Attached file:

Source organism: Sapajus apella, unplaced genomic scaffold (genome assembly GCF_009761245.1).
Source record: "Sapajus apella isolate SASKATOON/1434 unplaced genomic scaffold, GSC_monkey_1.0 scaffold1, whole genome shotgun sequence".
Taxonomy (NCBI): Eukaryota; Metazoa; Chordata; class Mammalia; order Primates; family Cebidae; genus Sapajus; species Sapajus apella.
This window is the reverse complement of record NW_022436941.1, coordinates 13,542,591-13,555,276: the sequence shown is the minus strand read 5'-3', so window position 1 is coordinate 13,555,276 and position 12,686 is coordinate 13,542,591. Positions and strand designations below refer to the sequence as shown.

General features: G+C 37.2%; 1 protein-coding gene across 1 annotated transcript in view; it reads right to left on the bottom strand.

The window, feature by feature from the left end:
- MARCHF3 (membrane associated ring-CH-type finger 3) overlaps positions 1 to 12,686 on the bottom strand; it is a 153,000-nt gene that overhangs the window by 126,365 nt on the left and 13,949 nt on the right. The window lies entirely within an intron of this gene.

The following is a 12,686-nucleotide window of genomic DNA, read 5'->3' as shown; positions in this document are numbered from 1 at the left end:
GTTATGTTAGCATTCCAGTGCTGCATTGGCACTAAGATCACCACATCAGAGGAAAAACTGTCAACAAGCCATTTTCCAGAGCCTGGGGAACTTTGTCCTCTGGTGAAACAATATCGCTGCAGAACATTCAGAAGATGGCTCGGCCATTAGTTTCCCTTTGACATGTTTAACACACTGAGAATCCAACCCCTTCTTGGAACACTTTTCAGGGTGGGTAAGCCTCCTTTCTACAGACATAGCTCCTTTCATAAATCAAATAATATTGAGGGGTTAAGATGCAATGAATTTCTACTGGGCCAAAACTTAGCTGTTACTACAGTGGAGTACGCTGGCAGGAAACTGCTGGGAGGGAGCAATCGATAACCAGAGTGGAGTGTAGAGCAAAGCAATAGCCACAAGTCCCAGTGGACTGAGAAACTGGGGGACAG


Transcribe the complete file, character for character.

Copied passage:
Source organism: Sapajus apella, unplaced genomic scaffold (genome assembly GCF_009761245.1).
Source record: "Sapajus apella isolate SASKATOON/1434 unplaced genomic scaffold, GSC_monkey_1.0 scaffold1, whole genome shotgun sequence".
Taxonomy (NCBI): Eukaryota; Metazoa; Chordata; class Mammalia; order Primates; family Cebidae; genus Sapajus; species Sapajus apella.
This window is the reverse complement of record NW_022436941.1, coordinates 13,542,591-13,555,276: the sequence shown is the minus strand read 5'-3', so window position 1 is coordinate 13,555,276 and position 12,686 is coordinate 13,542,591. Positions and strand designations below refer to the sequence as shown.

General features: G+C 37.2%; 1 protein-coding gene across 1 annotated transcript in view; it reads right to left on the bottom strand.

The window, feature by feature from the left end:
- MARCHF3 (membrane associated ring-CH-type finger 3) overlaps positions 1 to 12,686 on the bottom strand; it is a 153,000-nt gene that overhangs the window by 126,365 nt on the left and 13,949 nt on the right. The window lies entirely within an intron of this gene.

The following is a 12,686-nucleotide window of genomic DNA, read 5'->3' as shown; positions in this document are numbered from 1 at the left end:
GTTATGTTAGCATTCCAGTGCTGCATTGGCACTAAGATCACCACATCAGAGGAAAAACTGTCAACAAGCCATTTTCCAGAGCCTGGGGAACTTTGTCCTCTGGTGAAACAATATCGCTGCAGAACATTCAGAAGATGGCTCGGCCATTAGTTTCCCTTTGACATGTTTAACACACTGAGAATCCAACCCCTTCTTGGAACACTTTTCAGGGTGGGTAAGCCTCCTTTCTACAGACATAGCTCCTTTCATAAATCAAATAATATTGAGGGGTTAAGATGCAATGAATTTCTACTGGGCCAAAACTTAGCTGTTACTACAGTGGAGTACGCTGGCAGGAAACTGCTGGGAGGGAGCAATCGATAACCAGAGTGGAGTGTAGAGCAAAGCAATAGCCACAAGTCCCAGTGGACTGAGAAACTGGGGGACAG